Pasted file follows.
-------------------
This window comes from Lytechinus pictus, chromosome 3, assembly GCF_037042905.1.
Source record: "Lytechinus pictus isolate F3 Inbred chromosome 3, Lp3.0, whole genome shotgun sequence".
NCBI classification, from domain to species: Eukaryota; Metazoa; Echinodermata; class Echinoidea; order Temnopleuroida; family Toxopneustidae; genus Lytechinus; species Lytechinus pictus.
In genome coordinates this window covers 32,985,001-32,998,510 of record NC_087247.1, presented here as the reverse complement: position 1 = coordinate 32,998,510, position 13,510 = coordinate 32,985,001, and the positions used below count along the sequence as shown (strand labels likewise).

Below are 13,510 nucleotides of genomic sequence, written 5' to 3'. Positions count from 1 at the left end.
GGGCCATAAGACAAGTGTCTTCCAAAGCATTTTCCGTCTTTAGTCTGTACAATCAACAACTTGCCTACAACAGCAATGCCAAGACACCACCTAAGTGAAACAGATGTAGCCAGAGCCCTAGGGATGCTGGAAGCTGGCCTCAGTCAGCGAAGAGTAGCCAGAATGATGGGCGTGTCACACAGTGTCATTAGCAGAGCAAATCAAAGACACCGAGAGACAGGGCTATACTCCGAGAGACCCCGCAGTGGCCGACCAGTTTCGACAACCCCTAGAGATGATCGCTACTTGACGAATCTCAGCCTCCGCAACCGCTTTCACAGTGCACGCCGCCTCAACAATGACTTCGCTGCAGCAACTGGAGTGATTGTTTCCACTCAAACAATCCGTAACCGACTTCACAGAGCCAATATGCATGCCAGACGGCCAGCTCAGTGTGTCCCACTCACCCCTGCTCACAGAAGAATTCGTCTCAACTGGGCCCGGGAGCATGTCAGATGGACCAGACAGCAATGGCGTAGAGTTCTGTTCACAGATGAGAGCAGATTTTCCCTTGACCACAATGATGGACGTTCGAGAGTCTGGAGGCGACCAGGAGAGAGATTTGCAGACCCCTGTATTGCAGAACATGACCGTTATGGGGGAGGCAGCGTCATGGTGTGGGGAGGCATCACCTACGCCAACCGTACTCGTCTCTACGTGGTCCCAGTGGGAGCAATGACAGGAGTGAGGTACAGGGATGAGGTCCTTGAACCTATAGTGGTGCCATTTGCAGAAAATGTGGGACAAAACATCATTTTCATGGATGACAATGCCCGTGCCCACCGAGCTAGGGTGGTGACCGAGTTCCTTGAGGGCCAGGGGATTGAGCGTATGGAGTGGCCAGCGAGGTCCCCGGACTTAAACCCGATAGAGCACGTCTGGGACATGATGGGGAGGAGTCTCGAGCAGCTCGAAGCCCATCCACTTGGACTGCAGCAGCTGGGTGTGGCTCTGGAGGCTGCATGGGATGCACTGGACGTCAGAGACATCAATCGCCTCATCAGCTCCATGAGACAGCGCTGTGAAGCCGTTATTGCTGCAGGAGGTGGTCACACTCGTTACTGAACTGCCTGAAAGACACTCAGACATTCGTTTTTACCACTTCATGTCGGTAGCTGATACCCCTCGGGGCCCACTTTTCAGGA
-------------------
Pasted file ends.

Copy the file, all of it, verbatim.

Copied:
This window comes from Lytechinus pictus, chromosome 3, assembly GCF_037042905.1.
Source record: "Lytechinus pictus isolate F3 Inbred chromosome 3, Lp3.0, whole genome shotgun sequence".
NCBI classification, from domain to species: Eukaryota; Metazoa; Echinodermata; class Echinoidea; order Temnopleuroida; family Toxopneustidae; genus Lytechinus; species Lytechinus pictus.
In genome coordinates this window covers 32,985,001-32,998,510 of record NC_087247.1, presented here as the reverse complement: position 1 = coordinate 32,998,510, position 13,510 = coordinate 32,985,001, and the positions used below count along the sequence as shown (strand labels likewise).

Below are 13,510 nucleotides of genomic sequence, written 5' to 3'. Positions count from 1 at the left end.
GGGCCATAAGACAAGTGTCTTCCAAAGCATTTTCCGTCTTTAGTCTGTACAATCAACAACTTGCCTACAACAGCAATGCCAAGACACCACCTAAGTGAAACAGATGTAGCCAGAGCCCTAGGGATGCTGGAAGCTGGCCTCAGTCAGCGAAGAGTAGCCAGAATGATGGGCGTGTCACACAGTGTCATTAGCAGAGCAAATCAAAGACACCGAGAGACAGGGCTATACTCCGAGAGACCCCGCAGTGGCCGACCAGTTTCGACAACCCCTAGAGATGATCGCTACTTGACGAATCTCAGCCTCCGCAACCGCTTTCACAGTGCACGCCGCCTCAACAATGACTTCGCTGCAGCAACTGGAGTGATTGTTTCCACTCAAACAATCCGTAACCGACTTCACAGAGCCAATATGCATGCCAGACGGCCAGCTCAGTGTGTCCCACTCACCCCTGCTCACAGAAGAATTCGTCTCAACTGGGCCCGGGAGCATGTCAGATGGACCAGACAGCAATGGCGTAGAGTTCTGTTCACAGATGAGAGCAGATTTTCCCTTGACCACAATGATGGACGTTCGAGAGTCTGGAGGCGACCAGGAGAGAGATTTGCAGACCCCTGTATTGCAGAACATGACCGTTATGGGGGAGGCAGCGTCATGGTGTGGGGAGGCATCACCTACGCCAACCGTACTCGTCTCTACGTGGTCCCAGTGGGAGCAATGACAGGAGTGAGGTACAGGGATGAGGTCCTTGAACCTATAGTGGTGCCATTTGCAGAAAATGTGGGACAAAACATCATTTTCATGGATGACAATGCCCGTGCCCACCGAGCTAGGGTGGTGACCGAGTTCCTTGAGGGCCAGGGGATTGAGCGTATGGAGTGGCCAGCGAGGTCCCCGGACTTAAACCCGATAGAGCACGTCTGGGACATGATGGGGAGGAGTCTCGAGCAGCTCGAAGCCCATCCACTTGGACTGCAGCAGCTGGGTGTGGCTCTGGAGGCTGCATGGGATGCACTGGACGTCAGAGACATCAATCGCCTCATCAGCTCCATGAGACAGCGCTGTGAAGCCGTTATTGCTGCAGGAGGTGGTCACACTCGTTACTGAACTGCCTGAAAGACACTCAGACATTCGTTTTTACCACTTCATGTCGGTAGCTGATACCCCTCGGGGCCCACTTTTCAGGA